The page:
Whether the "curse" may or may not be of the champions' own making, Germany will want to control their own fate, especially after drawing tricky teams in Group F.

Mexico, the next highest-ranked side at No. 15, have an air of unpredictability about them with Juan Carlos Osorio at the helm .

The Colombian has a penchant for chopping and changing. When he was coach of Colombian side Atletico Nacional, he went over 200 matches without fielding the same starting XI.

Sweden are making their first appearance in 12 years, having failed to qualify in 2010 and 2014.

Even without the retired Zlatan Ibrahimovic, they can upset the hierarchy. They beat France and pipped the Netherlands to a play-off spot before stunning four-time winners Italy to seal their Finals spot.

South Korea might have struggled to qualify but, in Shin Tae Yong, who replaced the sacked Uli Stielike, they have a master tactician and a good motivator.

With a team lacking world-class talent, he will depend on Tottenham star Son Heung Min and former Swansea midfielder Ki Sung Yueng to deliver the goods.

Talking points


Despite several hints that he may return for one last international hurrah, Zlatan Ibrahimovic will not be strutting his stuff in Russia.

Even with their all-time top scorer, Sweden crashed out of Euro 2016 at the group stage, scoring just once as they drew once and lost twice. Perhaps they can emerge from Ibrahimovic's shadow and count on their collective strength to pull off a surprise or two.


Mexico coach Juan Carlos Osorio puts the original "Tinkerman" Claudio Ranieri in the shade; he has named a different starting XI in his 45 matches.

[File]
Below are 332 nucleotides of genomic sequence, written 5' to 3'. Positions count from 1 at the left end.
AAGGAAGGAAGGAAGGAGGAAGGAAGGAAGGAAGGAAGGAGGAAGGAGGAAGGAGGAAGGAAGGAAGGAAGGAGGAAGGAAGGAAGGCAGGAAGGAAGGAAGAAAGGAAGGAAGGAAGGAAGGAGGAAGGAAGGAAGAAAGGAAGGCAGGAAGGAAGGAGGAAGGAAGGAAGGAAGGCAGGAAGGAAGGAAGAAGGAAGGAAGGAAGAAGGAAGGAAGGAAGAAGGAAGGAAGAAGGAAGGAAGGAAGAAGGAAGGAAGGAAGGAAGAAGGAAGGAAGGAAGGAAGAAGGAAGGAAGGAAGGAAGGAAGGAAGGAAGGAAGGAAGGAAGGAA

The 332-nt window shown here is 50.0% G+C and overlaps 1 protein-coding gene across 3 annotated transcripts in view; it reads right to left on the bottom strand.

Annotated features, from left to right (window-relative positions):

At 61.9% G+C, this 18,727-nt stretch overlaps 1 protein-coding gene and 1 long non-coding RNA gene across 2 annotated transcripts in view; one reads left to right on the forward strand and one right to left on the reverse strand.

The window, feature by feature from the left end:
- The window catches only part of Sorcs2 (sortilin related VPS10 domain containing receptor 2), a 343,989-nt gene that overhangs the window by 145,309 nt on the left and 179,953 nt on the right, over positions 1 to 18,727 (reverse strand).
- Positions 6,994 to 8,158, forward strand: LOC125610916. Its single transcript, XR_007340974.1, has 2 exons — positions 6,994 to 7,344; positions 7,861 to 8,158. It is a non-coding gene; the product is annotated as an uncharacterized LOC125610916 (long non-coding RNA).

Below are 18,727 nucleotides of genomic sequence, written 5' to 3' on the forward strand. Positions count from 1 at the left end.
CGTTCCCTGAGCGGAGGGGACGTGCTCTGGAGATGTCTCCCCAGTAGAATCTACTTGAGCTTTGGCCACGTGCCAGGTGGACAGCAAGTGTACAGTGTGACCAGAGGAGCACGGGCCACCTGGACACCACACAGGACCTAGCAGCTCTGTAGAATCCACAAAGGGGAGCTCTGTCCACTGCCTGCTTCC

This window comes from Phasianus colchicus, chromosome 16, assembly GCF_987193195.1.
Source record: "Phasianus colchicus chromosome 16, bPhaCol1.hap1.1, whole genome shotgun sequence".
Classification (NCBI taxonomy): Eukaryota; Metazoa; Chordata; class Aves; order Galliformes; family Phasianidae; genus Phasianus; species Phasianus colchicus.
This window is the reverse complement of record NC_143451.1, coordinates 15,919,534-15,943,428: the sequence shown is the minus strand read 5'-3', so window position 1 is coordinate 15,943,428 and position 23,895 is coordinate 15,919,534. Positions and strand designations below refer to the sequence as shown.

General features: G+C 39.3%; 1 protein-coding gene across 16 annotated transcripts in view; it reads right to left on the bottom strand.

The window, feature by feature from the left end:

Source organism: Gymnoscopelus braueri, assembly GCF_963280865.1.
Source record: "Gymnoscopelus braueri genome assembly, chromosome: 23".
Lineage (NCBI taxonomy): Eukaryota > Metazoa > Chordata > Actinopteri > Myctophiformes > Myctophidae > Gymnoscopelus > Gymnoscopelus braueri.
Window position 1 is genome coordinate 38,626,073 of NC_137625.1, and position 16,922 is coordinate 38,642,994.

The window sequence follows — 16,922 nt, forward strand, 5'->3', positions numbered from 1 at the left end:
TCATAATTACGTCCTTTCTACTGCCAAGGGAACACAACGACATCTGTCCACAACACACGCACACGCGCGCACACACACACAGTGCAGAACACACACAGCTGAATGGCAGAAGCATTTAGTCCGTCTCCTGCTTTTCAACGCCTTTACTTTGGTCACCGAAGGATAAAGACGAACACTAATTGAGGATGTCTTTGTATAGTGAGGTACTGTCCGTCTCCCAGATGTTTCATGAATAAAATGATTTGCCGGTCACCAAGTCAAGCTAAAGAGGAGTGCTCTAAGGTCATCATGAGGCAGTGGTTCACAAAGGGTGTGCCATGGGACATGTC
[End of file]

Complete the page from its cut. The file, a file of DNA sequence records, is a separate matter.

The policy has divided opinion.

El Tri topped the final round of 10 qualifiers, losing just once. But the setback came against unfancied Honduras after nine changes. And, after Osorio made six changes, including the goalkeeper, they were hammered 7-0 by Chile in the 2017 Copa America.


After leading Seongnam to the 2010 Asian Champions League title, Shin Tae Yong declared himself a "Special One". Only 41 then, he was tagged the "Asian Mourinho" because he was a young and confident coach.

Now eight years older, he could well be "Moan-rinho" because his plans have been ripped to shreds. Veteran attacker Lee Keun Ho was ruled out, joining talented young centre-back Kim Min Jae and winger Kwon Chang Hoon on the treatment table.

With the odds stacked against his side, it will truly be a special feat if Shin can guide them out of the group stage.

A version of this article appeared in the print edition of The Sunday Times on June 03, 2018, with the headline 'Conquering the 'champions' curse''. Print Edition | Subscribe